In 1993 CMHA conducted a cross-Canada study of violence towards people with mental health problems. The study focused on people who had experienced violence after becoming consumers of mental health services. It identified that the homes, public places and hospitals are the places where violence is most often experienced by people with mental health problems, and that family members, mental health service consumers and service providers are those most likely to be violent towards them.
The study also found that, although physical violence is the most obvious kind of violence suffered by people with mental health problems, verbal and emotional violence are seen as being equally prevalent and harmful. Violence plays an enormously negative role in its effects on the quality of life of people with mental health problems, yet it is too easily overlooked as a major cause of suffering. Only through raising the general societal level of the negative effects of violence on people will there be a reduction in this destructive behaviour.
- Violence, of any kind, towards people with mental health problems must not be tolerated.
- Violence should not only be condemned, but must be addressed as a major and immediate problem by all sectors of society.
- Power differentials in families, in institutions, and in service provider settings tend to provide the conditions that encourage violence from those in authority’ to those with little authority. Consequently, these power differentials which encourage violence should not go unchallenged.
The CMHA urges consumers, family members, service providers and policy makers to deal with the problem of violence towards people with mental health problems by taking the following actions. It is recommended:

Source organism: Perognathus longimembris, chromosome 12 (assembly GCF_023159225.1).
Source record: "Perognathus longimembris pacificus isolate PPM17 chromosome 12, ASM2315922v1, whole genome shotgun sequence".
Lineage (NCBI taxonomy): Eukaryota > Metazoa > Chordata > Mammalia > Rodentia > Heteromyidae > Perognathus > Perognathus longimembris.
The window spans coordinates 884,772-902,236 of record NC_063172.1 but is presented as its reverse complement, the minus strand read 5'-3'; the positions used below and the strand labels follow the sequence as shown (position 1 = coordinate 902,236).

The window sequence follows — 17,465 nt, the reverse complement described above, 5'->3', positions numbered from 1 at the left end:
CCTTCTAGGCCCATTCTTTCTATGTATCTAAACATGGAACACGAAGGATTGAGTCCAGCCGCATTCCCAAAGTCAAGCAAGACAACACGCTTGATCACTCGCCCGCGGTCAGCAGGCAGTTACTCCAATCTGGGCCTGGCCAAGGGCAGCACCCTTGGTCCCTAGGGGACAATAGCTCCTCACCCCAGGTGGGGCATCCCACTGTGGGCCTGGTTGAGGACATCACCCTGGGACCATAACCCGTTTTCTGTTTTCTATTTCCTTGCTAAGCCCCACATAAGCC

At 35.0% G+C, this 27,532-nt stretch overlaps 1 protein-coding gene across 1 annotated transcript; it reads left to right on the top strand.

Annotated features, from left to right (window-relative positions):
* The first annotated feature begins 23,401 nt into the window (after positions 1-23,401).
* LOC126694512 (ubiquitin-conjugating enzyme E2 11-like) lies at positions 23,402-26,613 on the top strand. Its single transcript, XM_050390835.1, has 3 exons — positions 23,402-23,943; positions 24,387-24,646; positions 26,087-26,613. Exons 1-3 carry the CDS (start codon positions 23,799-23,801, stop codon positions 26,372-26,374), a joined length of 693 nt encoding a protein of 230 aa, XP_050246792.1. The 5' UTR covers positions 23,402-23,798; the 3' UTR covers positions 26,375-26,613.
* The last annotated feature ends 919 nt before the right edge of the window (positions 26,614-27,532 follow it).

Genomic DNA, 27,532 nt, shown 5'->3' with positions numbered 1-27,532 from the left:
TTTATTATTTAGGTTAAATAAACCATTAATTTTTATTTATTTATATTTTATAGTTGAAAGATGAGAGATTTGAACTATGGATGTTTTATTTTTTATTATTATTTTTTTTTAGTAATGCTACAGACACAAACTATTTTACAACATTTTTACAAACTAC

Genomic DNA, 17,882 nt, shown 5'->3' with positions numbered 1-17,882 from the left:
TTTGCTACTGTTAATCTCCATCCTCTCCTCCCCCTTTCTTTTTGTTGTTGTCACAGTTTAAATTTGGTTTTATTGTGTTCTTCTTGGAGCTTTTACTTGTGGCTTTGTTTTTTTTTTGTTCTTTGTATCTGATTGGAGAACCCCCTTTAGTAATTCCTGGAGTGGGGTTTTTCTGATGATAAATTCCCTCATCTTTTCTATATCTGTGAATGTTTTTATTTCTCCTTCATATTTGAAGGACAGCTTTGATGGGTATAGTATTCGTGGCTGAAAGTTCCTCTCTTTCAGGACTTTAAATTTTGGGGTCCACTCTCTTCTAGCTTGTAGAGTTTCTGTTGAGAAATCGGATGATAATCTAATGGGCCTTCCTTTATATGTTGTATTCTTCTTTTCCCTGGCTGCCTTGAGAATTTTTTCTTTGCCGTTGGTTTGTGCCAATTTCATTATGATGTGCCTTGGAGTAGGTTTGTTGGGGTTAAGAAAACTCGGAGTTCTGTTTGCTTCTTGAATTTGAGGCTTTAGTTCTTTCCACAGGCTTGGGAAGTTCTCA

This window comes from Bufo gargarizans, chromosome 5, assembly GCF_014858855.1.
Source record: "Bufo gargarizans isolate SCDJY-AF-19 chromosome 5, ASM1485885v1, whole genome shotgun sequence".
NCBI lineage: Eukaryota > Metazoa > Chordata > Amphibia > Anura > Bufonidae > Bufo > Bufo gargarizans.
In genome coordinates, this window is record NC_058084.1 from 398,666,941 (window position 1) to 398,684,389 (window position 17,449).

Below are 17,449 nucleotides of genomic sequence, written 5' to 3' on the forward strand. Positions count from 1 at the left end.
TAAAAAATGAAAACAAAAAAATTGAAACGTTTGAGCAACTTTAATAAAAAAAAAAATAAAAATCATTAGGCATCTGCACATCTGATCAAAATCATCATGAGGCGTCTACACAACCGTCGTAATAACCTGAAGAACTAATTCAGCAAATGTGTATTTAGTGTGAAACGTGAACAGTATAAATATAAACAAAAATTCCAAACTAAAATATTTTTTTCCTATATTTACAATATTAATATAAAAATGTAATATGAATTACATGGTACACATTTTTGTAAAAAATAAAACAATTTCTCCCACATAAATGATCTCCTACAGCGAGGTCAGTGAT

- That educational resources such as Dealing With Violence Towards People with Mental Health Problems be used to help raise awareness of the issue and to deal with the issue.
- That all service provider agencies working with people with mental health problems work to encourage a positive non-authoritarian approach in the work they do, and that they work cooperatively with users of their service in the development of anti-violence initiatives in their communities.
- That service provider agencies, in conjunction with consumers, develop policies such as a Consumer Bill of Rights to ensure that consumers are treated with respect and dignity.
- That Boards of Education look to the development of non-authoritarian, non-sexist and anti-violent curricula, and that those institutions with input into mental health education ensure that anti-violence initiatives and attitudes become an integral part of their curricula.
- That mental health consumers and service providers work cooperatively to ensure that any consumer settings create and maintain supportive environments and that they encourage non-violent interactions through the development of challenging and positive activities.
- That consumers, family members and service providers work with local planning authorities to ensure safe and supportive public environments.